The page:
Aston “Family Man” Barrett is probably one of the best known names through his tenure, with his brother on drums, as the rhythm section for Bob Marley & the Wailers. Defining one of the most instantly recognizable sounds in pop music more than justifies his place in bass playing history.

Lloyd Parks is one of two legendary session musicians featured here, whose work includes sessions with Bob Marley and the Wailers when Barrett wasn’t around, but also with a later generation including Dennis Brown and Maxi Priest. His playing also underpins a masterpiece of Roots era reggae, Culture’s classic, Two Sevens Clash.

Robbie Shakespeare rounds up our selection. With his partner in rhythm, drummer Sly Dunbar, it has been claimed that Sly & Robbie have made over 50,000 recordings. There work includes some of the greatest reggae recordings ever made, including Burning Spear’s Marcus Garvey, Peter Tosh and Black Uhuru. They were also in great demand by non-reggae acts including Madonna, Robert Palmer, Grace Jones and Mick Jagger. Along with Barrett’s, Shakespeare’s playing, even if not his name is probably the most widely known.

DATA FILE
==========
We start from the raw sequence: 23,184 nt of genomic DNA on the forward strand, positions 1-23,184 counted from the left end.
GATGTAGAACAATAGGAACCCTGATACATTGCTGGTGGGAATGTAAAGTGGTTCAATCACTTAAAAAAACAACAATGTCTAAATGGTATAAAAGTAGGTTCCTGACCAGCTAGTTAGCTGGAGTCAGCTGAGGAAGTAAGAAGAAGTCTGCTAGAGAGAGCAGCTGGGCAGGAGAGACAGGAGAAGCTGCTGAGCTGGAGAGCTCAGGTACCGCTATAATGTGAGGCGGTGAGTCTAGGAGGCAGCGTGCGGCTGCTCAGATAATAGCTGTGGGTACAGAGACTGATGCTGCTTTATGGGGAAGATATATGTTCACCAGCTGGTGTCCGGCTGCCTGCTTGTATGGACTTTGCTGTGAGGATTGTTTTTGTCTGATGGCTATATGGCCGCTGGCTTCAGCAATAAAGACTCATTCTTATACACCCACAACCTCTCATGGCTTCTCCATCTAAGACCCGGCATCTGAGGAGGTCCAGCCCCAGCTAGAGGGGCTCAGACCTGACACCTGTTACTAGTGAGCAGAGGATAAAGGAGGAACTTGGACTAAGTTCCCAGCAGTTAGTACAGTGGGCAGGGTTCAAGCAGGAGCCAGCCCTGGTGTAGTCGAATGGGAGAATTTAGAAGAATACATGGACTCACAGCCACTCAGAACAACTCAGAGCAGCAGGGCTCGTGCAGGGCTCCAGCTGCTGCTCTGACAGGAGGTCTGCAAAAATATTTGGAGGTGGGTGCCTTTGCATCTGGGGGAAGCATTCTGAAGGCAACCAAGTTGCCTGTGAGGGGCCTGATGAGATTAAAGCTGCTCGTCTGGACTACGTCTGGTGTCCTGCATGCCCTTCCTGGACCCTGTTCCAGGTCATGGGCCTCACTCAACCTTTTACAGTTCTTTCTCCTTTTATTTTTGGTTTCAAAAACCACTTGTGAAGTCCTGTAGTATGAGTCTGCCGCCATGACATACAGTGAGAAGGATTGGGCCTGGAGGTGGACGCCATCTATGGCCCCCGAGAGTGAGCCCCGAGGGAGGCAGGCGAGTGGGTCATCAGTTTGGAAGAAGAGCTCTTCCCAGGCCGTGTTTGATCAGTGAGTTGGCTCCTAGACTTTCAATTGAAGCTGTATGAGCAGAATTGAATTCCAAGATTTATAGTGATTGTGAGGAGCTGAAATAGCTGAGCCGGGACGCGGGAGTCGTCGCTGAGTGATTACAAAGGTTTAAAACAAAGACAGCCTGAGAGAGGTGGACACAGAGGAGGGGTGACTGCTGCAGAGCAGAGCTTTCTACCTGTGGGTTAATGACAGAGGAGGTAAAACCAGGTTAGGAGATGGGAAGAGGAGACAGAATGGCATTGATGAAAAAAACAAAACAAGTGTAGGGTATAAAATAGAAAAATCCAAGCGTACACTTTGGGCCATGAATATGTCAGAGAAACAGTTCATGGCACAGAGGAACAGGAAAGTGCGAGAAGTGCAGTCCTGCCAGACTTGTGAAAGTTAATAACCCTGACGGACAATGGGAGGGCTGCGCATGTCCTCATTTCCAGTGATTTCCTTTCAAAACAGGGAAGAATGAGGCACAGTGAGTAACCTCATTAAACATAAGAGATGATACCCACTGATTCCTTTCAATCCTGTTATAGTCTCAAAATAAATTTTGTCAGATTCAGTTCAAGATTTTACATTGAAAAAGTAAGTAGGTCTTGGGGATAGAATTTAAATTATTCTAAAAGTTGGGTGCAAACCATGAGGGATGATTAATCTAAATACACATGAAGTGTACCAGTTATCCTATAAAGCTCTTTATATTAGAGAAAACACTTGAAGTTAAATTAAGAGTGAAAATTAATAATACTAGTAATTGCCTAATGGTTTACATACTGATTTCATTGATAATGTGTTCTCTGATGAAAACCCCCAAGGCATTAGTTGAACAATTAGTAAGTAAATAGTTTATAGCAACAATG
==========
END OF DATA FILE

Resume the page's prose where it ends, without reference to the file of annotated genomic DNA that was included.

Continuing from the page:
I’ll leave you with a slightly unusual taster of Robbie Shakespeare at work, with Sly, and here, two great pioneers of Jamaican music, guitarist Ernest Ranglin and pianist Monty Alexander – Surfin’:

Standing in the Shadows – Bob Babbitt, Bass Underdog

“Throughout my career, I’ve been asked to be Jamerson or Chuck Rainey or Joe Osborn. This was the way producers communicated with me. I had never really thought about it. It used to bother me, but I came to realize the only way I could deal with it was to try to accommodate everyone while waiting for those occasional dates when a producer would just let me play”.